Ultra Low-Cost Laser Rangefinders Actualized by Neato Robotics

Ultra-Low-Cost Laser Rangefinder Atop Neato Robotics XV-11 Vacuum Cleaner

A commercially-available ultra low-cost laser rangefinder is finally set to hit department store shelves in February!  I'm speaking of the laser rangefinder presented at ICRA 2008 that costs $30 to build (commented on here at Hizook almost one year ago) that sits atop the recently announced Neato Robotics XV-11 vacuum cleaner.   Others have thoroughly discussed the XV-11's competitiveness with iRobot products, the possible patent infringement of iRobots square-front design, and its ability to perform SLAM (Simultaneous Localization and Mapping).  But everyone has glossed over the coolest part:  Forget about Neato's $400 robot, $60 batteries, $30 wheels (etc.)... if made available, sub-$100 laser rangefinders would revolutionize hobby robotics!  Read on for a description of this compelling (future?) component.

Neato sponsored an ICRA 2008 research paper entitled, "A Low-Cost Laser Distance Sensor," that detailed the design of laser rangefinder that costs only $30 to build.  Called the "Revo LDS", it is pictured below.

Low Cost Laser Rangefinder  Low Cost Laser Rangefinder via Triangulation

Unlike the more expensive (many thousands of dollars) laser rangefinders that use time of flight measurements, such as those discussed here and here, the Revo LDS triangulates the distance to an object using a fixed-angle laser pointer and a CMOS imager, with a known baseline between the two.  To quote:

A compact, rigid point-beam triangulation module incorporating laser, imager, and electronics. With a low-cost CMOS imager and a DSP for subpixel interpolation, we get good range resolution out to 6 m with a 5 cm baseline, at a 4 KHz rate. The key insight to the Revo is that high precision is possible with a small baseline, because of the digital image sensor.

A motor spins the unit at 10Hz to give a full 360-degree field of view.  An optical encoder gives 1-degree angular accuracy.  Not exactly Earth-shattering, but simple and low-cost.  An enclosed, robust USB version of this sensor would have broad appeal, and open up the world of hobby robotics to a sensor that is ubiquitous on research robots.  Oh, and  I suppose the XV-11 isn't half-bad either:

I seriously hope that Neato makes the laser rangefinder component available separately, but rumor has it that they have no intention to do so.  At the moment, I am a bit worried about the possibility of litigation due to similarities between the XV-11 and an iRobot patent (see below).  Hopefully they see the light and avoid destructive lawsuits.

Neato Vacuum Cleaner    iRobot Patent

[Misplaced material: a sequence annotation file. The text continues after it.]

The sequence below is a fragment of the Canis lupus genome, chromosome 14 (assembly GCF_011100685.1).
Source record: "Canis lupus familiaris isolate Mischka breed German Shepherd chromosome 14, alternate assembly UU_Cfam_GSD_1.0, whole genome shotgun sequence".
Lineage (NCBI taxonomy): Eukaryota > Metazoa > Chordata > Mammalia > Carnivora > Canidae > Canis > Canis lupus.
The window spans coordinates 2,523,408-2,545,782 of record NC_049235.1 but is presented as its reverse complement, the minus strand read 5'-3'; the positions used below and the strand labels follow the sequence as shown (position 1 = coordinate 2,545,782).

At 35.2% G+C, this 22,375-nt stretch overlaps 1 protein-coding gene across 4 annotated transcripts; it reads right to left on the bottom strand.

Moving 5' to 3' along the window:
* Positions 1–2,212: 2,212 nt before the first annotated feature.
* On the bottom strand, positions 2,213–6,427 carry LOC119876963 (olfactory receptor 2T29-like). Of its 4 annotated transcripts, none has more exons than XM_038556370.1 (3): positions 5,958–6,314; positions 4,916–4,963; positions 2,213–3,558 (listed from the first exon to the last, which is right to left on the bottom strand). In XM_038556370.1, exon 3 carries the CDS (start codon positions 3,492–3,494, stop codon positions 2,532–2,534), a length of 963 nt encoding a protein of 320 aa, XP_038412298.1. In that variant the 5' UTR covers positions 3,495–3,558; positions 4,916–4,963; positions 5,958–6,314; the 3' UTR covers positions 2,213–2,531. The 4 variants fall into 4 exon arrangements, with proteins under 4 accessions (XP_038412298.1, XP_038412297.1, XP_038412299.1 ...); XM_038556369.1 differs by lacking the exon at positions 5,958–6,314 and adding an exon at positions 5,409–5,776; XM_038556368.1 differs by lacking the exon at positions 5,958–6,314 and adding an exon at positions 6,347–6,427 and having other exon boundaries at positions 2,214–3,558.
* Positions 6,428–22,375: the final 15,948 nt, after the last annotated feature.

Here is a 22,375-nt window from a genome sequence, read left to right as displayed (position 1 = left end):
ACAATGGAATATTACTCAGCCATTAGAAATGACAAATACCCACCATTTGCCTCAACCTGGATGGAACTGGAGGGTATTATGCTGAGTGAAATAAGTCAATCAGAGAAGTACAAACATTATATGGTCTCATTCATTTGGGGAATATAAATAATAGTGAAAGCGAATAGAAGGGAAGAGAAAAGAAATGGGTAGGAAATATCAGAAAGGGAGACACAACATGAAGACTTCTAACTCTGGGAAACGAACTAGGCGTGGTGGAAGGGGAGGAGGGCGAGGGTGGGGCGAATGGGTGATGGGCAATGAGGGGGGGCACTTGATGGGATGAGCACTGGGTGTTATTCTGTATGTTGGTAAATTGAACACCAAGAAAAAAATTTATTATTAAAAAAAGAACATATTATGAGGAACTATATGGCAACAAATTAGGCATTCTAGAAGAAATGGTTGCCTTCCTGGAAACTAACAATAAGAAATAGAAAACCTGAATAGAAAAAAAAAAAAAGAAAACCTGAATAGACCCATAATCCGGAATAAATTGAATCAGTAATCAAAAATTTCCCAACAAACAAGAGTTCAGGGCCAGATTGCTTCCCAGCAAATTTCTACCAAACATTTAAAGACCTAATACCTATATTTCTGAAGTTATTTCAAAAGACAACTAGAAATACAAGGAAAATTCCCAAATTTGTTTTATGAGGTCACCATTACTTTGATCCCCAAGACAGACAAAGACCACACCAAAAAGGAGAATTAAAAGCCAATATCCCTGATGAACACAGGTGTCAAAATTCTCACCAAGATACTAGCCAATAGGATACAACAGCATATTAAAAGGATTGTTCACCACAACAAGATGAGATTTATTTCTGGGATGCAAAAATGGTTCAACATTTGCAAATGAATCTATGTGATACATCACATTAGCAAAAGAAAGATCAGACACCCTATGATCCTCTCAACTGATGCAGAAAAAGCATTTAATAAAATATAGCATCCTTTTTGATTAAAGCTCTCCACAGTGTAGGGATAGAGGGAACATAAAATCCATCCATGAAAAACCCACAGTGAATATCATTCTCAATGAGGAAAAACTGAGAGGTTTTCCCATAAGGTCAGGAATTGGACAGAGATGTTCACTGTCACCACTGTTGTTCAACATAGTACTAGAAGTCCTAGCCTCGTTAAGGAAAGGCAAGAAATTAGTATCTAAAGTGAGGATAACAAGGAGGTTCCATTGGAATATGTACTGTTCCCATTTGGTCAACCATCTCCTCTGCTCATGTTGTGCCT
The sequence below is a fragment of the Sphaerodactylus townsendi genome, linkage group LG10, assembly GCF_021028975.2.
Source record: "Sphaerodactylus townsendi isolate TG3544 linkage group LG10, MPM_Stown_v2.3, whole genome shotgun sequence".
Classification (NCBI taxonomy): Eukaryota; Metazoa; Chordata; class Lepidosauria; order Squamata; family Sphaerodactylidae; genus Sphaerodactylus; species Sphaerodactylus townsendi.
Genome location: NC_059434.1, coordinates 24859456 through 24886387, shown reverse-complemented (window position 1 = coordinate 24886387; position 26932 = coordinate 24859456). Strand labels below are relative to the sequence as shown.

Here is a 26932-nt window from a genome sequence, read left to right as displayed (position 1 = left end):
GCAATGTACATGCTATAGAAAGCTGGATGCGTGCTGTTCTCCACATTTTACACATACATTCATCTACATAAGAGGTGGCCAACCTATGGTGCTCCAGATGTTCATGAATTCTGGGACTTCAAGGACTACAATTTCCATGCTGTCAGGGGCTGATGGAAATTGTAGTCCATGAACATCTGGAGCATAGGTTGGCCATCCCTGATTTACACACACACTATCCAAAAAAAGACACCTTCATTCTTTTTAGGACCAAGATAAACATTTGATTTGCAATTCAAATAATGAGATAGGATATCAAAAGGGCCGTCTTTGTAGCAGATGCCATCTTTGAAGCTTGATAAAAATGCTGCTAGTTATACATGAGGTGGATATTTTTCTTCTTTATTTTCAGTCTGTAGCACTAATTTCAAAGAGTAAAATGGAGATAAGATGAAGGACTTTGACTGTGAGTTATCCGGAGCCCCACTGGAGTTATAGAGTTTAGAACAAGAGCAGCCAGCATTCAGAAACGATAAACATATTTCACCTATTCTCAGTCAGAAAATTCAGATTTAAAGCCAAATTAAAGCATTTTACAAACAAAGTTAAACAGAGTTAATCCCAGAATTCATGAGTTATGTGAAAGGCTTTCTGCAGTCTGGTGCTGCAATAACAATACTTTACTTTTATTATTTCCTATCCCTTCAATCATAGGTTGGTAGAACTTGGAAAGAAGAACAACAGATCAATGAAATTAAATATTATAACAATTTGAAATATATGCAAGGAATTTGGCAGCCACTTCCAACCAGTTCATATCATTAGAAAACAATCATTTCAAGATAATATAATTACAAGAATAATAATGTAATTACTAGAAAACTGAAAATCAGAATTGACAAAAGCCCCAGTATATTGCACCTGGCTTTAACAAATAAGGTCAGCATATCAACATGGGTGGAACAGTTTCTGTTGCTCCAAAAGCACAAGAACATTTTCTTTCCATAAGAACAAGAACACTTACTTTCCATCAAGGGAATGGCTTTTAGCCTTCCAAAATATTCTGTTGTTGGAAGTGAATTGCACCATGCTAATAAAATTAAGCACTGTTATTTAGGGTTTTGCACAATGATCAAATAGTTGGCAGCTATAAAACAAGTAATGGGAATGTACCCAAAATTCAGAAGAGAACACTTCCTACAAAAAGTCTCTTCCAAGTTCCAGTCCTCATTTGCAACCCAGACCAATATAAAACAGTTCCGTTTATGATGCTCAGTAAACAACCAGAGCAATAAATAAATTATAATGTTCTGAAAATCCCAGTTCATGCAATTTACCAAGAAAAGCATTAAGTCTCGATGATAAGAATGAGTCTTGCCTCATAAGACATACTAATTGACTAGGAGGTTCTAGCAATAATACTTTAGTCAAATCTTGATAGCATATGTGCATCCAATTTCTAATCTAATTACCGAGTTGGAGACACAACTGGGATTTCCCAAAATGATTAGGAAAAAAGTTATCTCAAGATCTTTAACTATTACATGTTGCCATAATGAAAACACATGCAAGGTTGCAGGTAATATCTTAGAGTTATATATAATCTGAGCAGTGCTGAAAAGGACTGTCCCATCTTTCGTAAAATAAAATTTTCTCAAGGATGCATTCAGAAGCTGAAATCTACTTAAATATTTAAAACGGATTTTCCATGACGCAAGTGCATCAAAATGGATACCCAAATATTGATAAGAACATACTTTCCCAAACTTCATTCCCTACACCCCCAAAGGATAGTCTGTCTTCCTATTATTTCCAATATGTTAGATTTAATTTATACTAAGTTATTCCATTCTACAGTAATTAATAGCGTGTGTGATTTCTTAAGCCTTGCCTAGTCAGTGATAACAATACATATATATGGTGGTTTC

While I'm on the topic...  The idea of triangulating distances using lasers and cheap CMOS/CCD imagers is by no means new.  My favorite example is Morgan Quigley's "Borg Scanner" from Stanford's STAIR Lab.  The Borg Scanner performs triangulation along an entire line (plane) simultaneously using the exact same technique.  Scanning a green laser-line across a scene produces dense 3D point clouds.  You can see a few photos and a video of it being used below.  A forthcoming ICRA 2009 paper on the scanner entitled "High-Accuracy 3D Sensing for Mobile Manipulation: Improving Object Detection and Door Opening" is also quite good.  I've heard rumors that design and fabrication details for this sensor is going to be released as "open source"; I am anxious to give it a try.

Borg Scanner Distance Sensor  Borg Scanner Distance Sensor Scan


Whether a commercial unit or home-brewed open source initiative, it appears that ultra low-cost laser rangefinders are on the horizon.  Next on the wish-list: low-cost flash LADAR -- perhaps Microsoft's Project Natal will deliver...?



I am wondering if it is a good idea to replace the motor with a line laser. Do you think some people will live with ~45 degrees scope if the module is really cheap?


I'm not really sure I follow your question.   Are you referring to the Revo LDS or the Borg Scanner?

—Travis Deyle

I mean Revo LDS. Something like


I wonder why there is no commercialized product like this. Those image sensors in the cell phones and web cameras are high quality and inexpensive. Personally I would like to make such a product...



Ah yes, that is exactly how the Borg Scanner operates.  The only difference: they are scanning the line laser around to create full 3D point clouds rather than just a planar scan.


—Travis Deyle

Any idea what the part number of their or a similar cmos imager is?  All I gather is that a line is 752 pixels wide, it has a global shutter, minimum exposure time of 35 microseconds, can collect at least 10 lines of data at 4 KHz, and costs south of $30 (at least in quantity). 

Or can most any cmos imager be driven at high frame rates while sacrificing vertical resolution?

Not sure what imager that might be... maybe this guy from Aptina: http://search.digikey.com/scripts/DkSearch/dksus.dll?Detail&name=557-144...